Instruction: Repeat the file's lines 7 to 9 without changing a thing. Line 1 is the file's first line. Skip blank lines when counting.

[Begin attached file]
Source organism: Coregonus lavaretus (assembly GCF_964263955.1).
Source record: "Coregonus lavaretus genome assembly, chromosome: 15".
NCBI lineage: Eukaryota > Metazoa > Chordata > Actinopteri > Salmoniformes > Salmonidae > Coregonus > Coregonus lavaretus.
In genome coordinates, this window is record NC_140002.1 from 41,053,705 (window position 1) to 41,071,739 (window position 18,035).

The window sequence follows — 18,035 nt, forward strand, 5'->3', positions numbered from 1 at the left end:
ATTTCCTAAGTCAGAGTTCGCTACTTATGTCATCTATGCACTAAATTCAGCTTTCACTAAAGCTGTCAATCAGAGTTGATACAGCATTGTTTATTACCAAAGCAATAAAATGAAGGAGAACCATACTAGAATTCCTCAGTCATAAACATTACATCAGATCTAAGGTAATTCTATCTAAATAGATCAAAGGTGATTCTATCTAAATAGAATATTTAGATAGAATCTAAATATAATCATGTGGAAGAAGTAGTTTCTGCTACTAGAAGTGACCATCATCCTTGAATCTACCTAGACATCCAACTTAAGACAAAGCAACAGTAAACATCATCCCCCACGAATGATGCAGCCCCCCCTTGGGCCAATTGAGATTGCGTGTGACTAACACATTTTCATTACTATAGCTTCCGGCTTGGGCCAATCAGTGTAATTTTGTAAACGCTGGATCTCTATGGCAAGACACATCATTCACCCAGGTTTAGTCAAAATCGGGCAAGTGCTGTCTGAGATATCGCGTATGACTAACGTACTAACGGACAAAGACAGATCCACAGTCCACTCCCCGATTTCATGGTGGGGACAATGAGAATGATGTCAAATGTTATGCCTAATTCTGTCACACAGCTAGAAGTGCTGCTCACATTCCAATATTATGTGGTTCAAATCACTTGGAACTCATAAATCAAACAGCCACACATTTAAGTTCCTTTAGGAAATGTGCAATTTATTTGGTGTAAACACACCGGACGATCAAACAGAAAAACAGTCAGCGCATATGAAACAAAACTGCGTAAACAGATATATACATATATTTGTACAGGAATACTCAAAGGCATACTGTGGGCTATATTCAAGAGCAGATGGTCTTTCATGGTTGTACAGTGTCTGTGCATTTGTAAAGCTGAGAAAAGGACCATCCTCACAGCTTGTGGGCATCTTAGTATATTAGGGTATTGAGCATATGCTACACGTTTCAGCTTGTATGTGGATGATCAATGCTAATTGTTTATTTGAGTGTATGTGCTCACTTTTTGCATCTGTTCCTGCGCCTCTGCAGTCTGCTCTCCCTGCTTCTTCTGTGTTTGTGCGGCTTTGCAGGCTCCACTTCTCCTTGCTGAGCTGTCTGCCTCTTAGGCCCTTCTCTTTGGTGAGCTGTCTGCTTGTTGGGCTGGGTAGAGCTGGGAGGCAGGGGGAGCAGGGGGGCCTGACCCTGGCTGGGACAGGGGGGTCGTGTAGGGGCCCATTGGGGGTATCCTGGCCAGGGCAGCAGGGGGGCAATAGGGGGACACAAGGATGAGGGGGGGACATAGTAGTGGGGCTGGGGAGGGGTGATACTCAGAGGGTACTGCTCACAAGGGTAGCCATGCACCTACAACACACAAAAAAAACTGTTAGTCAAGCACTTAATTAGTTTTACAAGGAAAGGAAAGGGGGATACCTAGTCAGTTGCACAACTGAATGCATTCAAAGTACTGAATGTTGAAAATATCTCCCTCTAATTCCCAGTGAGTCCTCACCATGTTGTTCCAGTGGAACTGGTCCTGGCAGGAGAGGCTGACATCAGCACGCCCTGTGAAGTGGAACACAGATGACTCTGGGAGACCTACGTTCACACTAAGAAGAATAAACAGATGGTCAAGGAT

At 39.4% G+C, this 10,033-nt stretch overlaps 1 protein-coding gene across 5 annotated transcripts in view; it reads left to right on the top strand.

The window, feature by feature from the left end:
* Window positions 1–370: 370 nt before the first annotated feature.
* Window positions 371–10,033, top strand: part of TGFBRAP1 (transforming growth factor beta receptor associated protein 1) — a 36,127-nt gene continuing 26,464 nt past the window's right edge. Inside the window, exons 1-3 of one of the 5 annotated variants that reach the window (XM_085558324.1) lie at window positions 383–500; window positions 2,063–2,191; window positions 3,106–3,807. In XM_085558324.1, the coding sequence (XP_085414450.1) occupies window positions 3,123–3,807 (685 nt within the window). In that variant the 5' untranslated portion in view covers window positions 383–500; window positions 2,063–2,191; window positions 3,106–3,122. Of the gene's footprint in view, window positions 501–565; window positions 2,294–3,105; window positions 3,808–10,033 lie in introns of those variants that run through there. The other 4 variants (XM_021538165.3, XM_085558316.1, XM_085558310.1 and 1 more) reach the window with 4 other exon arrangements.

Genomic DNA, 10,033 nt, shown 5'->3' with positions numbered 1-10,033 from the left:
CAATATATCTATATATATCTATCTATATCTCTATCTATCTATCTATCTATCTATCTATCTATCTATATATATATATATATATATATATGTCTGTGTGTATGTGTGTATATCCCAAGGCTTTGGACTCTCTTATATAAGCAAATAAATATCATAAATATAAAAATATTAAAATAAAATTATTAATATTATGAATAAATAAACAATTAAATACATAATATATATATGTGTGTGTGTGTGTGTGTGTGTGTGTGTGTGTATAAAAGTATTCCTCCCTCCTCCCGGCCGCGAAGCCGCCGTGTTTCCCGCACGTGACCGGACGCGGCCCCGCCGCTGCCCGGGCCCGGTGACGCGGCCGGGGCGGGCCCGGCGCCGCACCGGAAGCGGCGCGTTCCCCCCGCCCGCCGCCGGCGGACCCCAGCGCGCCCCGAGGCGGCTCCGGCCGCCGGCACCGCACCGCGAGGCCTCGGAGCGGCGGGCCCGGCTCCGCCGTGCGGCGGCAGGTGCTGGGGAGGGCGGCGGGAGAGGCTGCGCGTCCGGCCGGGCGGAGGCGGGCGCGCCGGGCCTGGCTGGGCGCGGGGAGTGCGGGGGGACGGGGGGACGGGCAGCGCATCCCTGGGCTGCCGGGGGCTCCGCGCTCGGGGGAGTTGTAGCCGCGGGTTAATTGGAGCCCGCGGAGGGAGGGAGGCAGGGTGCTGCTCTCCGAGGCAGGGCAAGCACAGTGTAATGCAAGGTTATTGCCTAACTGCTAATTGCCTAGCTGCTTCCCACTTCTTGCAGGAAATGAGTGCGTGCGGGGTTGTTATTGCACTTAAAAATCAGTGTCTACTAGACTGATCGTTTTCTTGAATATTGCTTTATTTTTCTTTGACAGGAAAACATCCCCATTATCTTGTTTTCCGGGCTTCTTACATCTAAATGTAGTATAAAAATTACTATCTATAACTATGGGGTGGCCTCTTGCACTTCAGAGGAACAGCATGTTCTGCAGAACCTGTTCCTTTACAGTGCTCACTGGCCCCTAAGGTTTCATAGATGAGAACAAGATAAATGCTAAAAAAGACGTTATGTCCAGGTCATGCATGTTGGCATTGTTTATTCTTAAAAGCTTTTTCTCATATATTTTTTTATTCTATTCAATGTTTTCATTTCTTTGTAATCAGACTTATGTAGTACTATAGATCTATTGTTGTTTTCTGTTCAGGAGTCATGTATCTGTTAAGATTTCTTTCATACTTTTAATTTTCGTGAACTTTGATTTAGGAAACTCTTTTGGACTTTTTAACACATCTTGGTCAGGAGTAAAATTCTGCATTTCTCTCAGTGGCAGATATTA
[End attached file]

At 39.4% G+C, this 10,033-nt stretch overlaps 1 protein-coding gene across 5 annotated transcripts in view; it reads left to right on the top strand.

The window, feature by feature from the left end:
* Window positions 1–370: 370 nt before the first annotated feature.